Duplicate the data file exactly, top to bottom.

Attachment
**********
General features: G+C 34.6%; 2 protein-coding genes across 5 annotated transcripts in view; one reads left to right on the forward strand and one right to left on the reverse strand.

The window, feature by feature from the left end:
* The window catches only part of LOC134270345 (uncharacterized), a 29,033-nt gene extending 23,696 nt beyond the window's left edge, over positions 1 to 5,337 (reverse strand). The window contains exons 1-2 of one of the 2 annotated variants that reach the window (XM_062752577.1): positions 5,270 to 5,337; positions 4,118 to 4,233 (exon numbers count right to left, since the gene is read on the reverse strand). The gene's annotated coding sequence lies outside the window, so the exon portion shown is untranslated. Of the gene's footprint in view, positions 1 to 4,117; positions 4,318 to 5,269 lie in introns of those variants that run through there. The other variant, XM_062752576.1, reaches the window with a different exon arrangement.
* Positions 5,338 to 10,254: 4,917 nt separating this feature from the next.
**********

General features: G+C 34.6%; 2 protein-coding genes across 5 annotated transcripts in view; one reads left to right on the forward strand and one right to left on the reverse strand.

The window, feature by feature from the left end:
* The window catches only part of LOC134270345 (uncharacterized), a 29,033-nt gene extending 23,696 nt beyond the window's left edge, over positions 1 to 5,337 (reverse strand). The window contains exons 1-2 of one of the 2 annotated variants that reach the window (XM_062752577.1): positions 5,270 to 5,337; positions 4,118 to 4,233 (exon numbers count right to left, since the gene is read on the reverse strand). The gene's annotated coding sequence lies outside the window, so the exon portion shown is untranslated. Of the gene's footprint in view, positions 1 to 4,117; positions 4,318 to 5,269 lie in introns of those variants that run through there. The other variant, XM_062752576.1, reaches the window with a different exon arrangement.
* Positions 5,338 to 10,254: 4,917 nt separating this feature from the next.